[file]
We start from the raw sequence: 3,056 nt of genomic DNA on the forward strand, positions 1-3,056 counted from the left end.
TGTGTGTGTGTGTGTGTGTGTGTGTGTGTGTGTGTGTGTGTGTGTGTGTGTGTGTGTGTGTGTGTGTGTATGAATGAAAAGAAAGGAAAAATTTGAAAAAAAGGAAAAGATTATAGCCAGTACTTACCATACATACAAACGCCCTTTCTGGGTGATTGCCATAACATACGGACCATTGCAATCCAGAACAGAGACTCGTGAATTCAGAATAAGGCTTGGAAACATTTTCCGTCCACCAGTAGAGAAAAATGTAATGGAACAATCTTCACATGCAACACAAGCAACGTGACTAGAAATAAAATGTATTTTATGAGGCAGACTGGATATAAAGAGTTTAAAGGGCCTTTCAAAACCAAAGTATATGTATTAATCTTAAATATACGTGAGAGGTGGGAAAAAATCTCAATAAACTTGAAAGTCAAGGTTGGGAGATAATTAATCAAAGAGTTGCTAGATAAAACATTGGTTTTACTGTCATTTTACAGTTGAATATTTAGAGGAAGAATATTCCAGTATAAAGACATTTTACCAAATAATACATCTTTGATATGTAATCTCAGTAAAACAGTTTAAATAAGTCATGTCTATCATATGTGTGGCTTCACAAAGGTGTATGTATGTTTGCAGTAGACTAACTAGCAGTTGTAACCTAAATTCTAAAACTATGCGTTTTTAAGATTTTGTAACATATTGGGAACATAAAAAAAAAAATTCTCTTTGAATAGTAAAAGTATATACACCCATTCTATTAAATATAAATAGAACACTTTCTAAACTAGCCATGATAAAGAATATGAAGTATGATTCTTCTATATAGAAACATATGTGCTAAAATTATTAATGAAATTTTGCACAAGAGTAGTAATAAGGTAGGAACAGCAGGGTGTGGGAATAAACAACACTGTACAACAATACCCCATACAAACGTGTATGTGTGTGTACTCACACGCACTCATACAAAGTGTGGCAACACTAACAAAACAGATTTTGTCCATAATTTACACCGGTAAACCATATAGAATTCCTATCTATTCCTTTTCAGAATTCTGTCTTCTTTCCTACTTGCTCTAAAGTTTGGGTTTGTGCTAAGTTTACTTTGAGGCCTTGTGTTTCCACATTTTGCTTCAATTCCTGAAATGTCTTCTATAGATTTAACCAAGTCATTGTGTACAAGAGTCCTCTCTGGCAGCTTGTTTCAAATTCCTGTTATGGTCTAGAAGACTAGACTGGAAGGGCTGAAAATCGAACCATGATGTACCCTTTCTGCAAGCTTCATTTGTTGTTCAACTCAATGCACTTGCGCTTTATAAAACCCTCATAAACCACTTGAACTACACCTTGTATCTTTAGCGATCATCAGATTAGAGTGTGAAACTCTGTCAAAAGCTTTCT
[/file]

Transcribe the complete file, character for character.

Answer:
We start from the raw sequence: 3,056 nt of genomic DNA on the forward strand, positions 1-3,056 counted from the left end.
TGTGTGTGTGTGTGTGTGTGTGTGTGTGTGTGTGTGTGTGTGTGTGTGTGTGTGTGTGTGTGTGTGTGTATGAATGAAAAGAAAGGAAAAATTTGAAAAAAAGGAAAAGATTATAGCCAGTACTTACCATACATACAAACGCCCTTTCTGGGTGATTGCCATAACATACGGACCATTGCAATCCAGAACAGAGACTCGTGAATTCAGAATAAGGCTTGGAAACATTTTCCGTCCACCAGTAGAGAAAAATGTAATGGAACAATCTTCACATGCAACACAAGCAACGTGACTAGAAATAAAATGTATTTTATGAGGCAGACTGGATATAAAGAGTTTAAAGGGCCTTTCAAAACCAAAGTATATGTATTAATCTTAAATATACGTGAGAGGTGGGAAAAAATCTCAATAAACTTGAAAGTCAAGGTTGGGAGATAATTAATCAAAGAGTTGCTAGATAAAACATTGGTTTTACTGTCATTTTACAGTTGAATATTTAGAGGAAGAATATTCCAGTATAAAGACATTTTACCAAATAATACATCTTTGATATGTAATCTCAGTAAAACAGTTTAAATAAGTCATGTCTATCATATGTGTGGCTTCACAAAGGTGTATGTATGTTTGCAGTAGACTAACTAGCAGTTGTAACCTAAATTCTAAAACTATGCGTTTTTAAGATTTTGTAACATATTGGGAACATAAAAAAAAAAATTCTCTTTGAATAGTAAAAGTATATACACCCATTCTATTAAATATAAATAGAACACTTTCTAAACTAGCCATGATAAAGAATATGAAGTATGATTCTTCTATATAGAAACATATGTGCTAAAATTATTAATGAAATTTTGCACAAGAGTAGTAATAAGGTAGGAACAGCAGGGTGTGGGAATAAACAACACTGTACAACAATACCCCATACAAACGTGTATGTGTGTGTACTCACACGCACTCATACAAAGTGTGGCAACACTAACAAAACAGATTTTGTCCATAATTTACACCGGTAAACCATATAGAATTCCTATCTATTCCTTTTCAGAATTCTGTCTTCTTTCCTACTTGCTCTAAAGTTTGGGTTTGTGCTAAGTTTACTTTGAGGCCTTGTGTTTCCACATTTTGCTTCAATTCCTGAAATGTCTTCTATAGATTTAACCAAGTCATTGTGTACAAGAGTCCTCTCTGGCAGCTTGTTTCAAATTCCTGTTATGGTCTAGAAGACTAGACTGGAAGGGCTGAAAATCGAACCATGATGTACCCTTTCTGCAAGCTTCATTTGTTGTTCAACTCAATGCACTTGCGCTTTATAAAACCCTCATAAACCACTTGAACTACACCTTGTATCTTTAGCGATCATCAGATTAGAGTGTGAAACTCTGTCAAAAGCTTTCT